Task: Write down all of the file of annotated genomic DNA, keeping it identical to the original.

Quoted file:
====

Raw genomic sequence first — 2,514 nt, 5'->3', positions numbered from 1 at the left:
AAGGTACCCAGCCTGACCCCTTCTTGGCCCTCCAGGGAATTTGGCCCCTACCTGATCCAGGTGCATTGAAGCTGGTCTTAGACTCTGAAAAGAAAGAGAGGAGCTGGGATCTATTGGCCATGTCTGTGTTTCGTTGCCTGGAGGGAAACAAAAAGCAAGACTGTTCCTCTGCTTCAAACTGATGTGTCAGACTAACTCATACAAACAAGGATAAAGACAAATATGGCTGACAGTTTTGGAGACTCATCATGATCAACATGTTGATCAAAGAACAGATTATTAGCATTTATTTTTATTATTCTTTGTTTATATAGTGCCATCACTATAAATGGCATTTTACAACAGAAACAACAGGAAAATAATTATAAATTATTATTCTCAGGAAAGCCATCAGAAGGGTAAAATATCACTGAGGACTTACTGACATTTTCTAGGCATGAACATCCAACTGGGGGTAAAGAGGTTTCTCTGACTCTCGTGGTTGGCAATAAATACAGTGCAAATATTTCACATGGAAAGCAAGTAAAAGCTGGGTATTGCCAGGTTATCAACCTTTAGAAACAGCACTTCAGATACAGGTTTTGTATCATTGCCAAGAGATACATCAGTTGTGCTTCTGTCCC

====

Raw genomic sequence first — 2,514 nt, 5'->3', positions numbered from 1 at the left:
AAGGTACCCAGCCTGACCCCTTCTTGGCCCTCCAGGGAATTTGGCCCCTACCTGATCCAGGTGCATTGAAGCTGGTCTTAGACTCTGAAAAGAAAGAGAGGAGCTGGGATCTATTGGCCATGTCTGTGTTTCGTTGCCTGGAGGGAAACAAAAAGCAAGACTGTTCCTCTGCTTCAAACTGATGTGTCAGACTAACTCATACAAACAAGGATAAAGACAAATATGGCTGACAGTTTTGGAGACTCATCATGATCAACATGTTGATCAAAGAACAGATTATTAGCATTTATTTTTATTATTCTTTGTTTATATAGTGCCATCACTATAAATGGCATTTTACAACAGAAACAACAGGAAAATAATTATAAATTATTATTCTCAGGAAAGCCATCAGAAGGGTAAAATATCACTGAGGACTTACTGACATTTTCTAGGCATGAACATCCAACTGGGGGTAAAGAGGTTTCTCTGACTCTCGTGGTTGGCAATAAATACAGTGCAAATATTTCACATGGAAAGCAAGTAAAAGCTGGGTATTGCCAGGTTATCAACCTTTAGAAACAGCACTTCAGATACAGGTTTTGTATCATTGCCAAGAGATACATCAGTTGTGCTTCTGTCCC